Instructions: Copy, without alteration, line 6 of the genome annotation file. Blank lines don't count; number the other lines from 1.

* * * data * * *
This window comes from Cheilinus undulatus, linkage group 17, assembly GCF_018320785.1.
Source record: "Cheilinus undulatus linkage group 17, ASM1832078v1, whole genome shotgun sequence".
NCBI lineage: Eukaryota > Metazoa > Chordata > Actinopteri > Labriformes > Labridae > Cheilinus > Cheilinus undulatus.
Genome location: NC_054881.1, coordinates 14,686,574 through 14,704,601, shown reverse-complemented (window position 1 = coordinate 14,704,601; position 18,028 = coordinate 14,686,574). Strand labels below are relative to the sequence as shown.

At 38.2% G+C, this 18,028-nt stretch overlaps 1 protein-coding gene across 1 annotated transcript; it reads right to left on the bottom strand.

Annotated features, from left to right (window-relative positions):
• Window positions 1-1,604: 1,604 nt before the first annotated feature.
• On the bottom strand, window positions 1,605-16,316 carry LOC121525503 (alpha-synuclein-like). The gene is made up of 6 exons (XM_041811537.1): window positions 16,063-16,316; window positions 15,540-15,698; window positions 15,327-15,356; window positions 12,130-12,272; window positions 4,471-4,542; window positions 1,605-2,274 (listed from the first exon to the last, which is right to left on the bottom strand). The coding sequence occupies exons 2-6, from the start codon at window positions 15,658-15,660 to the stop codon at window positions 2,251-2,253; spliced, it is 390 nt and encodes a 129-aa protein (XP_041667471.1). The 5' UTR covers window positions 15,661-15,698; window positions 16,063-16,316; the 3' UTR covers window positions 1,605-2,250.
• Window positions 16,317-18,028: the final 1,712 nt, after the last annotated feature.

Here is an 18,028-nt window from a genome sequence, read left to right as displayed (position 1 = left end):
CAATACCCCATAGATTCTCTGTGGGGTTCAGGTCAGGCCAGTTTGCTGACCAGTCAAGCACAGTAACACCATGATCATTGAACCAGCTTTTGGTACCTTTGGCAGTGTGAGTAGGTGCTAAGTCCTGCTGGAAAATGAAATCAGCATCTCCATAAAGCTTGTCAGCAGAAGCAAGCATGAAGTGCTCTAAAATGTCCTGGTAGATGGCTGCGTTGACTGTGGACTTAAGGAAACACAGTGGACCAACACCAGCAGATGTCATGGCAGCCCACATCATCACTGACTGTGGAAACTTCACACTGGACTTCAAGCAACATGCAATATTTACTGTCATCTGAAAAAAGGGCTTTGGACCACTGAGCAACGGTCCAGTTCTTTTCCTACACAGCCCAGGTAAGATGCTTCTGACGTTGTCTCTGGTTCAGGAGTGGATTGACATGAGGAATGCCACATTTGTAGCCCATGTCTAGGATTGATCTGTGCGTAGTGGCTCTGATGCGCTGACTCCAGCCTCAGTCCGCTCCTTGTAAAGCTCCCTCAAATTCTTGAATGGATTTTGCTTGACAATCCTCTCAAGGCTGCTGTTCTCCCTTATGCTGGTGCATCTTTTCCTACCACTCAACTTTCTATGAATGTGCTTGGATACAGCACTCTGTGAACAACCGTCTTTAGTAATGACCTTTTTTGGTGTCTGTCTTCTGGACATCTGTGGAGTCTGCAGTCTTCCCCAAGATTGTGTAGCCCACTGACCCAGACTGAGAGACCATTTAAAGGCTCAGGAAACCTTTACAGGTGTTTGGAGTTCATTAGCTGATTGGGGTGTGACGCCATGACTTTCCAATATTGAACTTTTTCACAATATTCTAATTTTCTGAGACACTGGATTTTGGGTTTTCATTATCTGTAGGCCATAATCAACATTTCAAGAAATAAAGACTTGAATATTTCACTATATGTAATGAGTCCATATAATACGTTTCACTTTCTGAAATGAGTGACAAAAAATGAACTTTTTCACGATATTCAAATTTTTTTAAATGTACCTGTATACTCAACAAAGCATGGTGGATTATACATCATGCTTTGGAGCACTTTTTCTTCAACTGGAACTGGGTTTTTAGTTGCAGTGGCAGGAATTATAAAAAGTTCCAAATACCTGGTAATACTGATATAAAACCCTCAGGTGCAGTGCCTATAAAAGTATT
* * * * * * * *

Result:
Annotated features, from left to right (window-relative positions):